New Members of the Team
May 25, 2010 1:58 PM
Yesterday I got a chance to greet this year's class of new police recruits at their swearing in ceremony, which is the start of their seven month training period. Getting to this point has always been highly competitive because the Madison Police Department has a well-earned reputation for being among the very best in the nation. But this year was extraordinary. These 13 recruits represented the top 1% of the record 1,700 people who applied for these jobs.
And it's not just that these are the best of the best applicants. They also reflect our community. I'm always impressed by the life experiences and educational backgrounds of our new officers. This year's class included those trained in subjects as diverse as physics, anthropology and history (we even have an English teacher, so I expect those police reports will become better organized now and more compelling - reports that begin with, "It was a dark and stormy night" will not be acceptable). Ages ranged from early 20s to late 30s, and four women joined nine men.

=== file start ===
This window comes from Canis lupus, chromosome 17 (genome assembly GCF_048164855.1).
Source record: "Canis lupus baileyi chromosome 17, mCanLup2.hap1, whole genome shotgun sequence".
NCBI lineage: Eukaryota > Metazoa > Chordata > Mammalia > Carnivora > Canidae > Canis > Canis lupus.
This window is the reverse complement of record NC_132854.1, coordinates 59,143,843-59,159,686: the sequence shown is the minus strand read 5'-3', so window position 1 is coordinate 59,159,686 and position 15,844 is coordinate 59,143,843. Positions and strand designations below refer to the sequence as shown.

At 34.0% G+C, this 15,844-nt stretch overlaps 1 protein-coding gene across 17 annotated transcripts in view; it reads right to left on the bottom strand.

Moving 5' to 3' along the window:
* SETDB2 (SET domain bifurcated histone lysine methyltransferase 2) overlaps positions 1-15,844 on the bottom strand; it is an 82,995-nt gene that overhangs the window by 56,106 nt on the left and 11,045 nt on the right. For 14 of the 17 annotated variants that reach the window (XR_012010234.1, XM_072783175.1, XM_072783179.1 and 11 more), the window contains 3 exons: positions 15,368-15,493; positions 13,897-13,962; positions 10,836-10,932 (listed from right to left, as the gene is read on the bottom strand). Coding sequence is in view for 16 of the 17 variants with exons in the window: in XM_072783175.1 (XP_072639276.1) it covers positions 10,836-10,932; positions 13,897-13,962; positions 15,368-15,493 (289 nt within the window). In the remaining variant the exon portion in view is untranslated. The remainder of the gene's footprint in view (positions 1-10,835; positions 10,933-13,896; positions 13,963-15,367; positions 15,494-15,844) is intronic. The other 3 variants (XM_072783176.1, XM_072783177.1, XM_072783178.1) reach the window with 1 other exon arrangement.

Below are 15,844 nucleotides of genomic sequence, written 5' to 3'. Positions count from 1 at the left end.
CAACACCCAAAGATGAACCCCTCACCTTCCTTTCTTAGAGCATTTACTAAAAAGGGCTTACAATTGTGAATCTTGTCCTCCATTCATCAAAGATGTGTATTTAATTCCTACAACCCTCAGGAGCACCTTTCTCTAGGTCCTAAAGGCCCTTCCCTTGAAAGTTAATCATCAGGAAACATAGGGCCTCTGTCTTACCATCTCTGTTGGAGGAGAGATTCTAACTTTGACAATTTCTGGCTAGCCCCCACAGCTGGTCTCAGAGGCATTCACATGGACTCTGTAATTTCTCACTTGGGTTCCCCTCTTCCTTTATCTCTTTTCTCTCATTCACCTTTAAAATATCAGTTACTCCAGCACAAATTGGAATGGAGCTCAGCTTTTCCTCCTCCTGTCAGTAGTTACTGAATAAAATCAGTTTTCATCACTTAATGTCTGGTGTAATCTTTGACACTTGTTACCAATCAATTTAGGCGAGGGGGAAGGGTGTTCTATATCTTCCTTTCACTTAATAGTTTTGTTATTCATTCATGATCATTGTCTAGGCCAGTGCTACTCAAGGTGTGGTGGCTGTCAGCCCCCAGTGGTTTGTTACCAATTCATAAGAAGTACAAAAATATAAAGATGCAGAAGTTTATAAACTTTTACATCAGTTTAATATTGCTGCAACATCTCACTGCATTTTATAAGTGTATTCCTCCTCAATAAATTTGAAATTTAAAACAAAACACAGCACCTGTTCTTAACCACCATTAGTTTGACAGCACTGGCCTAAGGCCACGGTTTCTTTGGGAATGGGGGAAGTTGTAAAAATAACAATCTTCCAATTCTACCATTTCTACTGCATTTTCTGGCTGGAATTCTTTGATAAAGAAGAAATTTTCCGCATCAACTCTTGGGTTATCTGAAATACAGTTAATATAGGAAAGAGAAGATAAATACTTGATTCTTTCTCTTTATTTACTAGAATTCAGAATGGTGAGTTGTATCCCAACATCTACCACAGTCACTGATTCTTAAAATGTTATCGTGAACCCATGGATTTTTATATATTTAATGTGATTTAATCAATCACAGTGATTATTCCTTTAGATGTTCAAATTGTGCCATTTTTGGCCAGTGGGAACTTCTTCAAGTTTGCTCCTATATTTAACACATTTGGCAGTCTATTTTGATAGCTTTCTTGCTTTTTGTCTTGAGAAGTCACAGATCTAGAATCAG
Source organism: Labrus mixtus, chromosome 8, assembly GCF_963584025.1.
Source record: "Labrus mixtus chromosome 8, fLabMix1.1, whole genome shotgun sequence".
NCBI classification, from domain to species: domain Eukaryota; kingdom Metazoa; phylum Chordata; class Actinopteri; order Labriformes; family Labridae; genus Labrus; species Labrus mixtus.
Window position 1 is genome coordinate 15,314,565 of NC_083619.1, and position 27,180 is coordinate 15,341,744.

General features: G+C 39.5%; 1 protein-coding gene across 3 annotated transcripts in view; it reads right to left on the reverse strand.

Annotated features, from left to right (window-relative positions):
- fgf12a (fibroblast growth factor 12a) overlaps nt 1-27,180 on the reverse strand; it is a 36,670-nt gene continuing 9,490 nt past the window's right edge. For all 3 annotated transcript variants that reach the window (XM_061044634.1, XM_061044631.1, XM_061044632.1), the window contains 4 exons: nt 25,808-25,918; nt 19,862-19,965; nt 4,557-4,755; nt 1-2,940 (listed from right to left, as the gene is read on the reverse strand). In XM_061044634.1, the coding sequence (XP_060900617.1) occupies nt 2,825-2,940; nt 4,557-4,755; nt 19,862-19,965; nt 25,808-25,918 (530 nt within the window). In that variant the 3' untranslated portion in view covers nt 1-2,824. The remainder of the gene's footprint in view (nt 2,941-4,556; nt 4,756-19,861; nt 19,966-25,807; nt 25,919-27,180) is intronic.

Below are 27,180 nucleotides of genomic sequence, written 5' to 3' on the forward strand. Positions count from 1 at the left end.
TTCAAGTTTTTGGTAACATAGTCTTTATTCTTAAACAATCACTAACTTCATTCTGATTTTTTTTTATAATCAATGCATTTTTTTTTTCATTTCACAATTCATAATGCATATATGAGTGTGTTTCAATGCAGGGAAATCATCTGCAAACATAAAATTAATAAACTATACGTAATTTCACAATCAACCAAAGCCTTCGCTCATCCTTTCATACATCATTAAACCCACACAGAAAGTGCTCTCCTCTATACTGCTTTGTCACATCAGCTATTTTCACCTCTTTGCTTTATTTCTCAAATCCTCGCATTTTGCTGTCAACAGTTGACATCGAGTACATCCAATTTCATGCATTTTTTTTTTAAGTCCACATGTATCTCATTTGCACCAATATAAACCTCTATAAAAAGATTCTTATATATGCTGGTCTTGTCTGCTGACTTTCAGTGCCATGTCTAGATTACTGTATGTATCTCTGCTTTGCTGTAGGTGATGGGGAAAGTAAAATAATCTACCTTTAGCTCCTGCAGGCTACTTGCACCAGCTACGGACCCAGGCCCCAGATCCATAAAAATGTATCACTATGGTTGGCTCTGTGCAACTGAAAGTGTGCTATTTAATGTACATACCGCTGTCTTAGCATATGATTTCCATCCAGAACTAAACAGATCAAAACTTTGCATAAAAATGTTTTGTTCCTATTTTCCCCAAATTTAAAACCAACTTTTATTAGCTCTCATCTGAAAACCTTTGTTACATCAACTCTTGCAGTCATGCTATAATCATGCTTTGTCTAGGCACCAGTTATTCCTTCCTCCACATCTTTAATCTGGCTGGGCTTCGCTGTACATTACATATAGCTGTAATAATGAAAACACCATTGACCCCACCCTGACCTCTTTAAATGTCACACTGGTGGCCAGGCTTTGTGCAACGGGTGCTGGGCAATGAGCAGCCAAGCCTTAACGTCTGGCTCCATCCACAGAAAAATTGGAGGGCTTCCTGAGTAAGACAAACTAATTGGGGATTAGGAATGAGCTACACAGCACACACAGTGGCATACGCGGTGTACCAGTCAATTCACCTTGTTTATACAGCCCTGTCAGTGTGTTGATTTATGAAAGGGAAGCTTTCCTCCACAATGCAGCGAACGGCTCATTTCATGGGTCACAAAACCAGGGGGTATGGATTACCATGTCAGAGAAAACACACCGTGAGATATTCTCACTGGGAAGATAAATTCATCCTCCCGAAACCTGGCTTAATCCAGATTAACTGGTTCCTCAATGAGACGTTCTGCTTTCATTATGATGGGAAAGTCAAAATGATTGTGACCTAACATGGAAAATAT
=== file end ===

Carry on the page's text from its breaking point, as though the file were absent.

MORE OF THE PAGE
This class is special because they will be the first to take their training at our brand new police training facility. This state-of-the-art facility underscores our commitment to train our officers like no other city in the country.
Actually, this year there have been two classes - an accelerated academy that started in February and the regular academy, which kicked off yesterday. Between the two academies, 18 new police officers will be trained to replace those who are retiring or leaving the force for other reasons this year.
And while we aren't adding any additional sworn positions in this tight budget year, we have moved officers from administrative positions into frontline jobs. So, we were able to create a Crime Prevention and Gang Unit with six officers, tripling its size. And, of course, we've increased the number of sworn police officers by 56 to a total of 438 since I took office in 2003.
But as I told the new recruits, it's not just about numbers of cops or how much police resources we throw at the problem. Their job is not so much to fight crime as to be part of a citywide effort to build the strong communities that prevent crime from happening in the first place. Reducing crime - and crime is down 17% from what it was in 1996 when Money Magazine called us the best place to live in America - is a communitywide effort, of which the police department is just one key part.